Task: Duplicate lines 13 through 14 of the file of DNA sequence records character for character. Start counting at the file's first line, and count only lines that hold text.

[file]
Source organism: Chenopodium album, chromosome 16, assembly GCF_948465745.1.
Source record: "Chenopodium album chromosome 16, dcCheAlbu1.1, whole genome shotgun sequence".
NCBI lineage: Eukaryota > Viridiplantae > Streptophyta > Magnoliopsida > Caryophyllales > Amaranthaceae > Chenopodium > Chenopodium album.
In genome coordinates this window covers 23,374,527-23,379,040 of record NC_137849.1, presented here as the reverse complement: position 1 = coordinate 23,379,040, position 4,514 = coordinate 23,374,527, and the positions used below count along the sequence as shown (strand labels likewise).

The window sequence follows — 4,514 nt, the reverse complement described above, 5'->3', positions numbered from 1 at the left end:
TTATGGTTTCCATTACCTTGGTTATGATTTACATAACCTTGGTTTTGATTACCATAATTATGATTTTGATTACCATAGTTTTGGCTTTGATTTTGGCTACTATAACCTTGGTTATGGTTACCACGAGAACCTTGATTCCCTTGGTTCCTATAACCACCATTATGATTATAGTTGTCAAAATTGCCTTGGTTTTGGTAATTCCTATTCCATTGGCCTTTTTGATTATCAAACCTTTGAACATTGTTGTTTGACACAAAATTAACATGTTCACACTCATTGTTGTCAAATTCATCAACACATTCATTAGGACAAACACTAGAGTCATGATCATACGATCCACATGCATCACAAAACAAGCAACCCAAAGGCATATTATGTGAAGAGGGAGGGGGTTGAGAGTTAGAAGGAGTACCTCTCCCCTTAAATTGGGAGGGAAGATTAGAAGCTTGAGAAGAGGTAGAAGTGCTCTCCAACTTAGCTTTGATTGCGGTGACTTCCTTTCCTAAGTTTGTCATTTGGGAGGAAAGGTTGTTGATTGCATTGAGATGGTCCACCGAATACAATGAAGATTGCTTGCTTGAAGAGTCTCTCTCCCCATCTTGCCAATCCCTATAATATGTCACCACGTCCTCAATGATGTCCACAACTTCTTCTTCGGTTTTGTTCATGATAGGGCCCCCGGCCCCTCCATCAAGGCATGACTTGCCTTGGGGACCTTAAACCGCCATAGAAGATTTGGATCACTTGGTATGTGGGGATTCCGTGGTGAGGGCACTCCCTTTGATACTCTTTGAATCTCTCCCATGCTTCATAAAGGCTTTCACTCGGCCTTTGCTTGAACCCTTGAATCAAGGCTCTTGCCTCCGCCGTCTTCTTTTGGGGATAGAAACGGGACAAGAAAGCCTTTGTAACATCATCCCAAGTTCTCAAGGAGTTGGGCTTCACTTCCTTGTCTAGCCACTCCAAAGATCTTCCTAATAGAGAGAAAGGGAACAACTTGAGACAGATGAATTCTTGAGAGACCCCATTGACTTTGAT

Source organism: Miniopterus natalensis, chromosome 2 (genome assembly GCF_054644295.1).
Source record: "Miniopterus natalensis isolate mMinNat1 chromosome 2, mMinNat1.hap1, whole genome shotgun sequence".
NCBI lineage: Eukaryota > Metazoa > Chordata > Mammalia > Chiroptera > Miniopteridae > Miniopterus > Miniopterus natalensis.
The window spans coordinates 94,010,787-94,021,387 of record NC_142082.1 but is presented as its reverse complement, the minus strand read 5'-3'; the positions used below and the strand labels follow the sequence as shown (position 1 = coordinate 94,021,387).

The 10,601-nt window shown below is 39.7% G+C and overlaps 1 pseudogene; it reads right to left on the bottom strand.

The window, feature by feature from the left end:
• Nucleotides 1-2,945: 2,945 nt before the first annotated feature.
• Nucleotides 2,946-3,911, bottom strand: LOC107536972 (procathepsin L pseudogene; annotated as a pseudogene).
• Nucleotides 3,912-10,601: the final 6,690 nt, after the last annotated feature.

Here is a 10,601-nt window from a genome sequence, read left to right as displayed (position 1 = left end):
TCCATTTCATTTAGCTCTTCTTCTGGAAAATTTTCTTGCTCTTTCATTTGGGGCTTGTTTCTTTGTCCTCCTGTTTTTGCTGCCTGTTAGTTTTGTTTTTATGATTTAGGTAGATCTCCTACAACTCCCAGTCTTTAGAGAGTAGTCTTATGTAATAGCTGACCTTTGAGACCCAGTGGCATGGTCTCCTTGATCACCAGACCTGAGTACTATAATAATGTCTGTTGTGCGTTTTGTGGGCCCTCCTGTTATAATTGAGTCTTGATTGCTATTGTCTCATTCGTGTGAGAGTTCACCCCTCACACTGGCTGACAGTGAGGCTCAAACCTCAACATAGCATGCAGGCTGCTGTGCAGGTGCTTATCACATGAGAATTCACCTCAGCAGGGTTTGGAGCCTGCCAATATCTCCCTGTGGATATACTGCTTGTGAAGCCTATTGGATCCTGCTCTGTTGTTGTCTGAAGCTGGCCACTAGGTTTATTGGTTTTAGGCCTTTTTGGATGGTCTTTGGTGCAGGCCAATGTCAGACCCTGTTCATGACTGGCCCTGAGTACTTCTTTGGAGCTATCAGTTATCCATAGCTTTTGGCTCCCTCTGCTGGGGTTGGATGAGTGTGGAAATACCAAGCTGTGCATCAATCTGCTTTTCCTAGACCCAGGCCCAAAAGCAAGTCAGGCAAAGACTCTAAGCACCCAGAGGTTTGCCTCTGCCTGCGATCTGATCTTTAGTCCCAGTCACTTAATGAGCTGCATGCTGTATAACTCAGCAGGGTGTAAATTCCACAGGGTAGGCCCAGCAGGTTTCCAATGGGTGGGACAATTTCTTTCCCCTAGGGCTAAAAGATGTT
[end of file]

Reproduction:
• Nucleotides 1-2,945: 2,945 nt before the first annotated feature.
• Nucleotides 2,946-3,911, bottom strand: LOC107536972 (procathepsin L pseudogene; annotated as a pseudogene).